Free Osteoarchaeology Training for 14 – 25 year-olds

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Call for papers: EAA 2020 Budapest, Hungary – Session 281: The Archaeology of Baptism in Early Modern Europe

Please see below for a session being organised at the European Association of Archaeologists’ annual conference which is taking place in Budapest from 26-30 August 2020. The session organisers are Eileen Murphy and Colm Donnelly (Queen’s University Belfast), Mark Guillon (Université de Bordeaux) and Émilie Portat (Direction de l’archéologie, Chartres Métropole). The deadline for submission of contributions is 13 February and further details can be found at https://www.e-a-a.org/EAA2020/Home.aspx   If you have any queries about the session please email Eileen Murphy (Eileen.murphy@qub.ac.uk).

Session: #281

Theme & Session Format

Theme:
5. Theories and methods in archaeology: interactions between disciplines
Session format:
Regular session

Title & Content

Title:
The Archaeology of Baptism in Early Modern Europe
Content:
Baptism is a sacrament of critical importance within the main Christian denominations. Within the early Christian church it was considered essential to cleanse a person of Original Sin, the sin committed by Adam and Eve in the Garden of Eden and subsequently inherited by humankind ever since. If baptism did not occur, however, then the sin remained in place and, as such, the unbaptized were condemned to Hell. A strong advocate for this position in the early church was St Augustine of Hippo (AD 354–430) who believed that all infants should be baptised as soon as possible after their birth in order to avoid potential eternal damnation should they die unbaptised. This harsh doctrine was later modified by moderate theologians within the Medieval church who advocated the existence of Limbo. By the late 16th century, however, baptism had become a contentious issue between the Catholic Church and the Reformed Churches, and also within Counter-Reformation Catholicism with certain theologians placing extreme importance on the teaching of St Augustine and his views on what happened to the souls of the unbaptised after death and their burial in unconsecrated ground.

It is the intention that this session will provide new insights and challenge existing paradigms on baptism across Early Modern Europe through the integration of theological, historical, architectural and archaeological perspectives. Papers are invited to cover issues such as burial rites and practices for the unbaptised (e.g. children’s burial grounds in Ireland), the material culture associated with baptism (e.g. religious objects and clothing), and the architectural expression of baptism (e.g. sanctuaires à répit [respite sanctuaries], shrines, and baptismal fonts).

Keywords:
Unbaptised, Unconsecrated ground, Sanctuaires à répit, Shrines, Counter-Reformation, Reformation
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Growing up different in Neolithic China – a case of dwarfism – Forbes article by Kristina Killgrove

“What we can say is that this individual would have likely had extra care needs where support from other community members was needed,” they write, “possibly both as the result of physical and/or mental disability, and that these would have presented early in life or were apparent at birth.” Forbes piece by Kristina Killgrove https://www.sciencedirect.com/science/article/pii/S1879981719301342 %5B…%5D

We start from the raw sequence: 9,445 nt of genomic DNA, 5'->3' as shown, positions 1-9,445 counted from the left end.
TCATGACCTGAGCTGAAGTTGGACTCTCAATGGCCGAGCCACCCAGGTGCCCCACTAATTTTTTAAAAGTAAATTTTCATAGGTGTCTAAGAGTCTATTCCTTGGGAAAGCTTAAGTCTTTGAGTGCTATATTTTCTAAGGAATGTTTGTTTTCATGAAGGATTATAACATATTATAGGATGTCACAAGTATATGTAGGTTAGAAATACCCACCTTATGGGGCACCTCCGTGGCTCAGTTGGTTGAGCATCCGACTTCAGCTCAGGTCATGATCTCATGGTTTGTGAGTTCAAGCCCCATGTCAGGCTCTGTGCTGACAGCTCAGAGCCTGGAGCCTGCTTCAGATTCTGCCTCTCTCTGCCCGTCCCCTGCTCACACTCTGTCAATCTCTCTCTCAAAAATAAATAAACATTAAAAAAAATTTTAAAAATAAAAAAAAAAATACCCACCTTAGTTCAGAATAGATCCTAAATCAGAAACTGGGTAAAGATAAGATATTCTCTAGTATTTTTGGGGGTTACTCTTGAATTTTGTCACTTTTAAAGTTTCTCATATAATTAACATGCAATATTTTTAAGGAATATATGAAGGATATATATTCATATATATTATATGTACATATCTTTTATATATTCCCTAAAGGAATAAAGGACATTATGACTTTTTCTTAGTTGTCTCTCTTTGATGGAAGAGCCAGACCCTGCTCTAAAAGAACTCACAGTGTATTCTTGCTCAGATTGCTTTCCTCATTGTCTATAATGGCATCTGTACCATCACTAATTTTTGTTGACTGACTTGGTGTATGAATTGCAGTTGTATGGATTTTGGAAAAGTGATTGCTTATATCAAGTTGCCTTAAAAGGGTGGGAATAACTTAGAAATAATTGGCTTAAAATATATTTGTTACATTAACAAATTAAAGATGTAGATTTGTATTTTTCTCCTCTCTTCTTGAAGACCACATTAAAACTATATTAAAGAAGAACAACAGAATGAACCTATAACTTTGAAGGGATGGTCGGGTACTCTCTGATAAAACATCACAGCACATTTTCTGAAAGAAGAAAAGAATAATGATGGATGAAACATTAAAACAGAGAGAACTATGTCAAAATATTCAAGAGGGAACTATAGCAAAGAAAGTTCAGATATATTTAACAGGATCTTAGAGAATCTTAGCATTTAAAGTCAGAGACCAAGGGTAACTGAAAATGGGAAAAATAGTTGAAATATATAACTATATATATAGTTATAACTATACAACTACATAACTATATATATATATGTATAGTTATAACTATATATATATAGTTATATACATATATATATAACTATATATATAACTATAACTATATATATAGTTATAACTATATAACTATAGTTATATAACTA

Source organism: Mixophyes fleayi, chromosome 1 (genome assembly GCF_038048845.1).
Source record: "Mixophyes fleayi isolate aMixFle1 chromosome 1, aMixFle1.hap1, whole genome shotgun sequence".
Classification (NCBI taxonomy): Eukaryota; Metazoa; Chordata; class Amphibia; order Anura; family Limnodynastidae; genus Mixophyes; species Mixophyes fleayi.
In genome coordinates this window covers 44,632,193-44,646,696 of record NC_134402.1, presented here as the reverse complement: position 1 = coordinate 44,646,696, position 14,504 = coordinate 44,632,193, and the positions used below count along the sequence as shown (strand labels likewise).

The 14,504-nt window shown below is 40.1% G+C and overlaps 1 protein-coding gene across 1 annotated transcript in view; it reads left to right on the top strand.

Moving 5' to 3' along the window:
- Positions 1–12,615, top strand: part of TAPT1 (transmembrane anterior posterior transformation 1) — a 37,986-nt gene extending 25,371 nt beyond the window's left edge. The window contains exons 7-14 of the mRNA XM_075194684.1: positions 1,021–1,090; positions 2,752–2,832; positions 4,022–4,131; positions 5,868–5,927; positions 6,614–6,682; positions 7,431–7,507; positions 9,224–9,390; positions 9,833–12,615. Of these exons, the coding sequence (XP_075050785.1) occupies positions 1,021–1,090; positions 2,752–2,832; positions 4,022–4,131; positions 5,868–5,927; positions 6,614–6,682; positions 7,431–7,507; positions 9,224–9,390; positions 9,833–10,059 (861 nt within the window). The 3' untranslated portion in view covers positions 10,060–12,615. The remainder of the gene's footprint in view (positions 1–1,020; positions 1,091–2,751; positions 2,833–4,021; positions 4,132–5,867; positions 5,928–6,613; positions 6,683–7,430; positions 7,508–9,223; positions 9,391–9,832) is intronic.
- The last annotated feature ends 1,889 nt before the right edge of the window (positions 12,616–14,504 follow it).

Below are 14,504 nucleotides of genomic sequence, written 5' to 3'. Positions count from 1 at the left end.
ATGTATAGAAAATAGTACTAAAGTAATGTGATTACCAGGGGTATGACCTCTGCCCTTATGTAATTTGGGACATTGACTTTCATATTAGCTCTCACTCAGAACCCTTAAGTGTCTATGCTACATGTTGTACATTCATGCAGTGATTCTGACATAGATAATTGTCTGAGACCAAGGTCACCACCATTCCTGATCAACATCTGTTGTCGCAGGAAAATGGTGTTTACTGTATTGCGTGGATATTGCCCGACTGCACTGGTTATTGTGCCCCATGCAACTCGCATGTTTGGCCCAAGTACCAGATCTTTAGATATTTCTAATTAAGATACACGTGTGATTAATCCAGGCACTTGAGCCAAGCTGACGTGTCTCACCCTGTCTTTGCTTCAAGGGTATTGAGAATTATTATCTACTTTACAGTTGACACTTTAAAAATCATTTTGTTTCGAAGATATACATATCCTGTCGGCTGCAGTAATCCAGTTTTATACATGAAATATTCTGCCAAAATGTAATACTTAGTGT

via Growing up different in Neolithic China – a case of dwarfism – Forbes article by Kristina Killgrove — The Bioarchaeology of Childhood | Sian Halcrow

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Book review of Sally Crawford, Dawn M. Hadley & Gillian Shepherd (ed.). The Oxford handbook of the archaeology of childhood. 2018 — The Bioarchaeology of Childhood | Sian Halcrow

Recently published in Antiquity

via Book review of Sally Crawford, Dawn M. Hadley & Gillian Shepherd (ed.). The Oxford handbook of the archaeology of childhood. 2018 — The Bioarchaeology of Childhood | Sian Halcrow

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Babies found with human skull helmets in ancient Ecuador — The Bioarchaeology of Childhood | Sian Halcrow

See Kristina Killgrove’s Forbes story on this new paper. Two infants have been interred with bone helmets (the skull cap) of other juveniles at the ritual complex of Salango in Ecuador dated to 100BC. This is the first evidence globally for the manipulation of infant and child skulls in this way. The bones used for […]

via Babies found with human skull helmets in ancient Ecuador — The Bioarchaeology of Childhood | Sian Halcrow

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Mother and baby die during complicated birth in Neolithic China — The Bioarchaeology of Childhood | Sian Halcrow

A new study has found the first evidence in ancient China of a mother and newborn baby who died as the result of birth complications. Writing in the International Journal of Osteoarchaeology Zhao and colleagues describe a young woman buried with a newborn baby placed between her lower legs from Huigou, a Yangshao 仰韶文化(Neolithic) site […]

via Mother and baby die during complicated birth in Neolithic China — The Bioarchaeology of Childhood | Sian Halcrow

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Early Europeans bottle-fed babies with animal milk — The Bioarchaeology of Childhood | Sian Halcrow

Published in Nature News and Views The foods used to supplement or replace breast milk in infants’ diets in prehistoric times aren’t fully understood. The finding that ancient feeding vessels from Europe had residues of animal milk offers a clue. Small pottery vessels, sometimes with animal-like forms (Fig. 1), containing a spout through which liquid […]

via Early Europeans bottle-fed babies with animal milk — The Bioarchaeology of Childhood | Sian Halcrow

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